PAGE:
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Paul Vincent Dudley

From Wikipedia, the free encyclopedia

Paul Vincent Dudley (November 29, 1926 – November 20, 2006) was an American prelate of the Roman Catholic Church. He served as Bishop of Sioux Falls from 1978 to 1995.


Paul Dudley was born in Northfield, Minnesota, the tenth child of Edward Austin and Margaret Ann (née Nolan) Dudley.[1] He studied at Nazareth Hall Preparatory Seminary and St. Paul Seminary in St. Paul before being ordained to the priesthood on June 2, 1951.[2] He then served as a curate at Annunciation Church in Minneapolis until 1964, when he was transferred to St. Patrick Church in St. Paul.[3] He became the founding pastor of St. Edward Church at Bloomington in 1967, and pastor of Our Lady of the Lake Church at Mound in 1972.[3]

On November 9, 1976, Dudley was appointed Auxiliary Bishop of St. Paul and Minneapolis and Titular Bishop of Ursona by Pope Paul VI.[2] He received his episcopal consecration on January 25, 1977 from Archbishop John Roach, with Archbishop Leo Binz and Bishop James Richard Ham, M.M., serving as co-consecrators, at the Basilica of St. Mary.[2] In addition to his episcopal duties, he served as pastor of St. James Church at St. Paul from 1977 to 1978.[3] Following the resignation of Bishop Lambert Anthony Hoch, Dudley was named the sixth Bishop of Sioux Falls, South Dakota, by Pope John Paul II on November 6, 1978.[2] He was the first U.S. appointment of John Paul II, who had been elected the previous October. Dudley was later installed on December 13, 1978.[2]

During his tenure, Dudley developed several ecumenical ministries serving the poor, and fostered many retreat and spiritual renewal programs.[3] He was active in such pro-life organizations as Minnesota Citizens Concerned for Life, Total Life Care, and Prolife Across America.[1] He also served as episcopal moderator for Worldwide Marriage Encounter and for Teens Encounter Christ.[3] He became a beloved figure among Catholics in the diocese, and was described as "a holy man" and "a true shepherd."[4] After sixteen years as bishop, Dudley resigned on March 21, 1995.[2] He retired to the family farm in Northfield, and there served as pastor of St. Dominic Church (1995-1997).[1]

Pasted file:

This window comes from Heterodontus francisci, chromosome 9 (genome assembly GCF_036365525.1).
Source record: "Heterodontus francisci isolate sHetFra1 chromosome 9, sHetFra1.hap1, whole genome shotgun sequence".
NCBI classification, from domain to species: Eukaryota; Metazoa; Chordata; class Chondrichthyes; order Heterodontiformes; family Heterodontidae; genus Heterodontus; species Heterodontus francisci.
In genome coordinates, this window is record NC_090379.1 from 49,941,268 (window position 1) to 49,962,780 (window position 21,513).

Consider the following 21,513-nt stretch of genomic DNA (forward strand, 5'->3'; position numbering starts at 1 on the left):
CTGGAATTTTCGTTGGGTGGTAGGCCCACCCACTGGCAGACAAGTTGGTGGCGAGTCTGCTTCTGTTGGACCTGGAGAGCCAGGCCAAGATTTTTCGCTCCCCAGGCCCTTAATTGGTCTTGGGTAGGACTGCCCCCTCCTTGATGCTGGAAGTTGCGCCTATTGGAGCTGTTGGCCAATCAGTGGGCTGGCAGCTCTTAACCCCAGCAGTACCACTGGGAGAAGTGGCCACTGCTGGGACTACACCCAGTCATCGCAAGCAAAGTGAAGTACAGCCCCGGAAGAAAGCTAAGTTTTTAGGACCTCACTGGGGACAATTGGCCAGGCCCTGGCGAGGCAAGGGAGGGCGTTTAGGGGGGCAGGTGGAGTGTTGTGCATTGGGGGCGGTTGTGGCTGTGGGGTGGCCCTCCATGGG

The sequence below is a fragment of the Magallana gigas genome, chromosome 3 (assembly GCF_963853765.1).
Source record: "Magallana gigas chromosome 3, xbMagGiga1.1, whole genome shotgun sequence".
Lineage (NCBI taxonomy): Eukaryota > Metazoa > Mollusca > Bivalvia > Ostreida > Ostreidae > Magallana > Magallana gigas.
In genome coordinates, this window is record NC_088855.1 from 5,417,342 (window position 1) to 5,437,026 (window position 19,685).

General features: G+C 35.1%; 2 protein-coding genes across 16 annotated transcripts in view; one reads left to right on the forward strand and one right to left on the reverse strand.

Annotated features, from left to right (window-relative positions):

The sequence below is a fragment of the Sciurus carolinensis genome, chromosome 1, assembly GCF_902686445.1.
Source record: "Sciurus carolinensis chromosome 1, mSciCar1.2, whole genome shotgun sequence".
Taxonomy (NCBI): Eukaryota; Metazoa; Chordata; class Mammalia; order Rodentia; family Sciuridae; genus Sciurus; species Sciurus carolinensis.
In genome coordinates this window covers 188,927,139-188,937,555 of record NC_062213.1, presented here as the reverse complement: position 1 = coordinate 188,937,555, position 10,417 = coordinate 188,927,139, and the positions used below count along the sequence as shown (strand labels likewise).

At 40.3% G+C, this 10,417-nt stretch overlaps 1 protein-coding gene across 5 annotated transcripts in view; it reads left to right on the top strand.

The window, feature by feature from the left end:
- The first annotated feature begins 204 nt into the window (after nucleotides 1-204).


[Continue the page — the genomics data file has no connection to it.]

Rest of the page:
In 1999 Dudley was accused of sexually abusing two women in the 1960s and 1970s.[5][6] However, the charges were later dropped due to insufficient evidence.[5] In 2002 he was again accused of molesting an 11- or 12-year-old altar boy on four different occasions during the 1950s.[5][7][8] Following this accusation, he declared, "I totally deny these allegations. They are brutally unfounded."[5] He also decided to withdraw from "any priestly ministry" pending the conclusion of an investigation "due to the great publicity given to priests and bishops accused of sexual abuse."[5] An independent investigator hired by the St. Paul and Minneapolis Archdiocese later cleared the complaints against Dudley.[9][6] He stated, "While living under the cloud of these accusations has been one of the greatest challenges of my life, I never lost faith and confidence that the truth would prevail."[9]

Dudley was awarded the Distinguished Alumnus Award by St. Paul Seminary in 2006.[10] He died later that year from lung disease at St. Joseph's Hospital in St. Paul, aged 79.[1] He is buried at Calvary Cemetery in Northfield.[1]


  1. ^ a b c d e "Dudley, Bishop Paul V." 2006-11-22.
  2. ^ a b c d e f "Bishop Paul Vincent Dudley".
  3. ^ a b c d e "Bishop Paul V. Dudley" (PDF). The Bishop's Bulletin. January 2007.
  4. ^ Callison, Jill (2006-11-22). "Beloved Former Bishop Dies at 79". Argus Leader.
  5. ^ a b c d e Kumar, Kavita (2002-05-08). "Retired Bishop Accused of Abuse". Star Tribune.
  6. ^ a b Wolfe, Warren (2003-02-13). "No Proof of Abuse Is Found against Bishop". Star Tribune.
  7. ^ Scott, Stephen (2002-05-08). "Minnesota Man Accused Retired Bishop of Abuse". St. Paul Pioneer Press.
  8. ^ Williams, Lee (2002-05-08). "Church Investigates Claim against Dudley". Argus Leader.
  9. ^ a b Grant, Ashley H. (2003-02-12). "Church Probe Says Evidence Doesn't Support Allegation against Retired Bishop". Associated Press.
  10. ^ "Distinguished Alumni Award (2006)". University of St. Thomas. Archived from the original on 2008-05-16.
Catholic Church titles
Preceded by
Lambert Anthony Hoch
Bishop of Sioux Falls
Succeeded by
Robert James Carlson
This page was last edited on 24 October 2018, at 05:24
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